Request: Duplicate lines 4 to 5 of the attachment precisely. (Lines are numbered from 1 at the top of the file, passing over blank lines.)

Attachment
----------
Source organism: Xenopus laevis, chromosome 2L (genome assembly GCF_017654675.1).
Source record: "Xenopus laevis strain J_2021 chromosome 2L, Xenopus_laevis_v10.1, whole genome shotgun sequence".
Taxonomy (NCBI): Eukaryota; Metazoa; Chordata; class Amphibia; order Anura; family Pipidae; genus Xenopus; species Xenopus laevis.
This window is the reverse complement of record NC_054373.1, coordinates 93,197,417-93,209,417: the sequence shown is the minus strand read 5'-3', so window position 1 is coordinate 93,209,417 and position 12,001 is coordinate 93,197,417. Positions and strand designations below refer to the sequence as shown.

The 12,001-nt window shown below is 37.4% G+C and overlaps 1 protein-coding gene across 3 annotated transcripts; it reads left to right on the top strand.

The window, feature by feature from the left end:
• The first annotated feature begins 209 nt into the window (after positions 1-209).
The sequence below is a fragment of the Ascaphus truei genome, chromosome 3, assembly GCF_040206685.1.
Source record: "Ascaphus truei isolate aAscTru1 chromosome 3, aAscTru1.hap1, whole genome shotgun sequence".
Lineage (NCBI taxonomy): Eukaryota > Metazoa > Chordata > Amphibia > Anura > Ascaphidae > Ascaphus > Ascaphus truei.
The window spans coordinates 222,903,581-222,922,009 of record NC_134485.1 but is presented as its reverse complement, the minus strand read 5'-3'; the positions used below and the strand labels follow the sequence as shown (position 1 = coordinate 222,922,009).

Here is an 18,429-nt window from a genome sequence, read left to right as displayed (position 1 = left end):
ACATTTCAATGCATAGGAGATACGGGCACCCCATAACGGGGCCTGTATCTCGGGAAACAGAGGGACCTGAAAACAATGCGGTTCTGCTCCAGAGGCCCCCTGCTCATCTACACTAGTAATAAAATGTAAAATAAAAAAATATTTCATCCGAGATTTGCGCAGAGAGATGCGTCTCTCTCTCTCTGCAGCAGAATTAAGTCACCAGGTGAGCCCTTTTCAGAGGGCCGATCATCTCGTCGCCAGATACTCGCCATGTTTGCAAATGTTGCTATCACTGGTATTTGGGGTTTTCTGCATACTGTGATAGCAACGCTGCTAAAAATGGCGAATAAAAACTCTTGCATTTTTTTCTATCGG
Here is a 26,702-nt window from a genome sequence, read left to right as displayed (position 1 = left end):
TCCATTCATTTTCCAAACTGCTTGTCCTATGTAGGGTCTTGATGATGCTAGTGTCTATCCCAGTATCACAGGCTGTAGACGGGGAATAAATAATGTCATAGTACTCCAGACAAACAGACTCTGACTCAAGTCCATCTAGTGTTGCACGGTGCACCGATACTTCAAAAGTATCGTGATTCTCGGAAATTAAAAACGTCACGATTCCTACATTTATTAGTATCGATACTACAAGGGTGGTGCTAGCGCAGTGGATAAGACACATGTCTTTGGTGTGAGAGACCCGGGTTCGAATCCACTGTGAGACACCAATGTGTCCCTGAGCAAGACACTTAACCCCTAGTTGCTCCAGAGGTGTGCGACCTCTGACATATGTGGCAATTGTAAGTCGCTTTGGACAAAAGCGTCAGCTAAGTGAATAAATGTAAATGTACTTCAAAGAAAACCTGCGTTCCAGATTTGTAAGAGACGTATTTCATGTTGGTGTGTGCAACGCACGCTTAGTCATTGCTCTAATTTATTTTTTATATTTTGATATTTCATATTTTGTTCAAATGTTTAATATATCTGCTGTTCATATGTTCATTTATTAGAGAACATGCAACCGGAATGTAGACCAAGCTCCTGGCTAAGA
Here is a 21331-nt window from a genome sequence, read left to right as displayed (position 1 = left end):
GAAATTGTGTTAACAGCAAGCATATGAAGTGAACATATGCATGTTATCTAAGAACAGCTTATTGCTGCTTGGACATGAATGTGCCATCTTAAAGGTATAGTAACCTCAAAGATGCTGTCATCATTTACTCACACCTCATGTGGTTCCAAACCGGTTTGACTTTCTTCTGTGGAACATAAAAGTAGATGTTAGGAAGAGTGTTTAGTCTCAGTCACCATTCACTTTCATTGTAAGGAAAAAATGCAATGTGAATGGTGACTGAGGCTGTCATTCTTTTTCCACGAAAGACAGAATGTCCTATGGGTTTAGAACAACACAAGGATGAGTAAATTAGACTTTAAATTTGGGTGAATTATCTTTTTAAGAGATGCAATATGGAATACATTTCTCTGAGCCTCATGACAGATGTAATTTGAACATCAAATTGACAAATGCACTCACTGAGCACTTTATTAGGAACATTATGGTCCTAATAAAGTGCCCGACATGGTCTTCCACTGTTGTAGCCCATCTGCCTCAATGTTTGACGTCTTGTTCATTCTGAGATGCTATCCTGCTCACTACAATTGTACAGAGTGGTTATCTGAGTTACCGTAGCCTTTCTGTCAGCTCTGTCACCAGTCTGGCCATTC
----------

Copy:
This window is the reverse complement of record NC_054373.1, coordinates 93,197,417-93,209,417: the sequence shown is the minus strand read 5'-3', so window position 1 is coordinate 93,209,417 and position 12,001 is coordinate 93,197,417. Positions and strand designations below refer to the sequence as shown.

The 12,001-nt window shown below is 37.4% G+C and overlaps 1 protein-coding gene across 3 annotated transcripts; it reads left to right on the top strand.